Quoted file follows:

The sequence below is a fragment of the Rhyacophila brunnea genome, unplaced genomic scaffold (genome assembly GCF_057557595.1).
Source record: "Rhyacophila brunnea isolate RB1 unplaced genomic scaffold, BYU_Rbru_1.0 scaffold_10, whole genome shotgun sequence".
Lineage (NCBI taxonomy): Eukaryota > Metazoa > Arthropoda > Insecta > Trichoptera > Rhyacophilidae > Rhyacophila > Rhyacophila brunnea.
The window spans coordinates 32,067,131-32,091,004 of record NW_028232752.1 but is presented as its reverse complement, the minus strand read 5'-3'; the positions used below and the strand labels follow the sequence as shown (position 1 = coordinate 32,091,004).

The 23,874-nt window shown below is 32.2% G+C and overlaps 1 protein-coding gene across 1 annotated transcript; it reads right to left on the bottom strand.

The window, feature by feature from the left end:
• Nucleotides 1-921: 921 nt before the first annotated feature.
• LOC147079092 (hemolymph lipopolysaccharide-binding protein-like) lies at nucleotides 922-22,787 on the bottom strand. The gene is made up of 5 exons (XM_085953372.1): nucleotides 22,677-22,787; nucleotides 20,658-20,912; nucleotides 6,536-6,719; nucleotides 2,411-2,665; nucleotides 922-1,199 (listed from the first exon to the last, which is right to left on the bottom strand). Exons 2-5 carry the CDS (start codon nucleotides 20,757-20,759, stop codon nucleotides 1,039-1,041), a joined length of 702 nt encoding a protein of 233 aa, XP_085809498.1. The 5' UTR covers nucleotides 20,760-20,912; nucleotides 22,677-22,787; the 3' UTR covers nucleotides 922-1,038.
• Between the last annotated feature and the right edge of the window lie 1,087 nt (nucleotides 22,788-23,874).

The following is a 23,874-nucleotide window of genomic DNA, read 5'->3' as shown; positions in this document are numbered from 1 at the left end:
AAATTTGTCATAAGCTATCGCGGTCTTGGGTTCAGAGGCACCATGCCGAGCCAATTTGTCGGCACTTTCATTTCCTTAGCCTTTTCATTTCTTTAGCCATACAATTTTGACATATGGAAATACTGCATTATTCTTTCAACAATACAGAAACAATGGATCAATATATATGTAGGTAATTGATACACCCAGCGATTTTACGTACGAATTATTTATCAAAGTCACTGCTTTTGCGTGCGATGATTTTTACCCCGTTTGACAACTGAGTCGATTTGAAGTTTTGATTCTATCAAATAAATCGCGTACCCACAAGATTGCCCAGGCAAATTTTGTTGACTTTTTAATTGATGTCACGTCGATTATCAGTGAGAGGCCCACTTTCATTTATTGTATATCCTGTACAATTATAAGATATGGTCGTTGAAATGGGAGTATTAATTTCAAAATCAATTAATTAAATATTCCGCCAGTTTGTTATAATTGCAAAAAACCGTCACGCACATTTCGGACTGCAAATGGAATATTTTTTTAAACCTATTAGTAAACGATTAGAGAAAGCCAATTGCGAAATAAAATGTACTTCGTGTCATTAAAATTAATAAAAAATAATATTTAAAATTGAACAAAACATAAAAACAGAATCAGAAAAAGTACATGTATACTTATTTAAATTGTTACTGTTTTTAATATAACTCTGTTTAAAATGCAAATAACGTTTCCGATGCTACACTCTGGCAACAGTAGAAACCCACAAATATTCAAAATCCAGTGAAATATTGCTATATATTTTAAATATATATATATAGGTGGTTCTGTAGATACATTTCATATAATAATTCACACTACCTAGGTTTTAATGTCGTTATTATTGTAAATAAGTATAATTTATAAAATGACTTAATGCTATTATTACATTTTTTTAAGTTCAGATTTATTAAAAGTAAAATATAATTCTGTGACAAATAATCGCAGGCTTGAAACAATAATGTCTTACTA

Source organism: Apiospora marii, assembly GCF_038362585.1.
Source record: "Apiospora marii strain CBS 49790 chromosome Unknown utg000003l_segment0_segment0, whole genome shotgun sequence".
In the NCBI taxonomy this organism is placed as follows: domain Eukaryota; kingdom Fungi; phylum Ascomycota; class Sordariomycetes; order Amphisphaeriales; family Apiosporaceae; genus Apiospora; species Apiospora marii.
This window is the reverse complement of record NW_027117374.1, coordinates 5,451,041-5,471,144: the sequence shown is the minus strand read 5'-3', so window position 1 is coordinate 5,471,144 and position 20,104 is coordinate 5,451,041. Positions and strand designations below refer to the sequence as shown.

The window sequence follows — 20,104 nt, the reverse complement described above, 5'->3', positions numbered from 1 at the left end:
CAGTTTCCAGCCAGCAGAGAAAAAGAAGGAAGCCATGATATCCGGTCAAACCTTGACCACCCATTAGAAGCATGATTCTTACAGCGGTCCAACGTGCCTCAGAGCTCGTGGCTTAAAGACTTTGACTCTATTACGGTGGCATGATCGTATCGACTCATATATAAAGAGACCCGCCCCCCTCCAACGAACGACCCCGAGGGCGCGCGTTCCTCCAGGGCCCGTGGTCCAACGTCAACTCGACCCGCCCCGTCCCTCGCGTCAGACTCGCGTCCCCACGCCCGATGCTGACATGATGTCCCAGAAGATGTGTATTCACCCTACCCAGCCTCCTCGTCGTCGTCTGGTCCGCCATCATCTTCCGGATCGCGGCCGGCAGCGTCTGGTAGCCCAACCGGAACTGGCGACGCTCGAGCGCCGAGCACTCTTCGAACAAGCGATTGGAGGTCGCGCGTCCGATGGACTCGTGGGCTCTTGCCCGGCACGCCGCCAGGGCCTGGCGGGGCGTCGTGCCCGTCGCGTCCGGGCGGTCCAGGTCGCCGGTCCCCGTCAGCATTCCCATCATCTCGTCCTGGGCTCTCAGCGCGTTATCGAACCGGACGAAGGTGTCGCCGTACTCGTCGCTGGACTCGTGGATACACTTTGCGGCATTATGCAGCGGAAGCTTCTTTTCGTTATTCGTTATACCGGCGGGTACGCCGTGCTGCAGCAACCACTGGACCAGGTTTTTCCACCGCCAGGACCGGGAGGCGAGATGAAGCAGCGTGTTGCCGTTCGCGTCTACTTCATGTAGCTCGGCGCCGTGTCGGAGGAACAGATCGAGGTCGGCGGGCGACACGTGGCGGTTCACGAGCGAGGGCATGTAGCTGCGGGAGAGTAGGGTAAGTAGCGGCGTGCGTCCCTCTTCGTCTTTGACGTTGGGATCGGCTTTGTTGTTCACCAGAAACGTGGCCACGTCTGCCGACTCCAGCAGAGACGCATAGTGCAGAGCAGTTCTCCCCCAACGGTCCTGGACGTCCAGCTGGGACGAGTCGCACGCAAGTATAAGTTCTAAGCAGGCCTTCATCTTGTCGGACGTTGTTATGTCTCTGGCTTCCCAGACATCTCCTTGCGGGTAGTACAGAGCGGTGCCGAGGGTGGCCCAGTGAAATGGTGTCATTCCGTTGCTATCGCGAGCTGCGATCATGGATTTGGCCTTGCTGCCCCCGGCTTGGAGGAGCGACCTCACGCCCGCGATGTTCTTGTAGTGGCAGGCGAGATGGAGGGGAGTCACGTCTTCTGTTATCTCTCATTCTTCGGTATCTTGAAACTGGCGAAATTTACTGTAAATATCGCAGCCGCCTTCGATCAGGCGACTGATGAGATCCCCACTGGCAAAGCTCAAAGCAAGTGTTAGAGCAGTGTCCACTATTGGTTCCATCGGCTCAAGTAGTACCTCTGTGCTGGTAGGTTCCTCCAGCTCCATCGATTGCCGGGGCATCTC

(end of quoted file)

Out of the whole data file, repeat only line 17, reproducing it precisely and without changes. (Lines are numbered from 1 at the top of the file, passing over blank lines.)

CAGTTTCCAGCCAGCAGAGAAAAAGAAGGAAGCCATGATATCCGGTCAAACCTTGACCACCCATTAGAAGCATGATTCTTACAGCGGTCCAACGTGCCTCAGAGCTCGTGGCTTAAAGACTTTGACTCTATTACGGTGGCATGATCGTATCGACTCATATATAAAGAGACCCGCCCCCCTCCAACGAACGACCCCGAGGGCGCGCGTTCCTCCAGGGCCCGTGGTCCAACGTCAACTCGACCCGCCCCGTCCCTCGCGTCAGACTCGCGTCCCCACGCCCGATGCTGACATGATGTCCCAGAAGATGTGTATTCACCCTACCCAGCCTCCTCGTCGTCGTCTGGTCCGCCATCATCTTCCGGATCGCGGCCGGCAGCGTCTGGTAGCCCAACCGGAACTGGCGACGCTCGAGCGCCGAGCACTCTTCGAACAAGCGATTGGAGGTCGCGCGTCCGATGGACTCGTGGGCTCTTGCCCGGCACGCCGCCAGGGCCTGGCGGGGCGTCGTGCCCGTCGCGTCCGGGCGGTCCAGGTCGCCGGTCCCCGTCAGCATTCCCATCATCTCGTCCTGGGCTCTCAGCGCGTTATCGAACCGGACGAAGGTGTCGCCGTACTCGTCGCTGGACTCGTGGATACACTTTGCGGCATTATGCAGCGGAAGCTTCTTTTCGTTATTCGTTATACCGGCGGGTACGCCGTGCTGCAGCAACCACTGGACCAGGTTTTTCCACCGCCAGGACCGGGAGGCGAGATGAAGCAGCGTGTTGCCGTTCGCGTCTACTTCATGTAGCTCGGCGCCGTGTCGGAGGAACAGATCGAGGTCGGCGGGCGACACGTGGCGGTTCACGAGCGAGGGCATGTAGCTGCGGGAGAGTAGGGTAAGTAGCGGCGTGCGTCCCTCTTCGTCTTTGACGTTGGGATCGGCTTTGTTGTTCACCAGAAACGTGGCCACGTCTGCCGACTCCAGCAGAGACGCATAGTGCAGAGCAGTTCTCCCCCAACGGTCCTGGACGTCCAGCTGGGACGAGTCGCACGCAAGTATAAGTTCTAAGCAGGCCTTCATCTTGTCGGACGTTGTTATGTCTCTGGCTTCCCAGACATCTCCTTGCGGGTAGTACAGAGCGGTGCCGAGGGTGGCCCAGTGAAATGGTGTCATTCCGTTGCTATCGCGAGCTGCGATCATGGATTTGGCCTTGCTGCCCCCGGCTTGGAGGAGCGACCTCACGCCCGCGATGTTCTTGTAGTGGCAGGCGAGATGGAGGGGAGTCACGTCTTCTGTTATCTCTCATTCTTCGGTATCTTGAAACTGGCGAAATTTACTGTAAATATCGCAGCCGCCTTCGATCAGGCGACTGATGAGATCCCCACTGGCAAAGCTCAAAGCAAGTGTTAGAGCAGTGTCCACTATTGGTTCCATCGGCTCAAGTAGTACCTCTGTGCTGGTAGGTTCCTCCAGCTCCATCGATTGCCGGGGCATCTC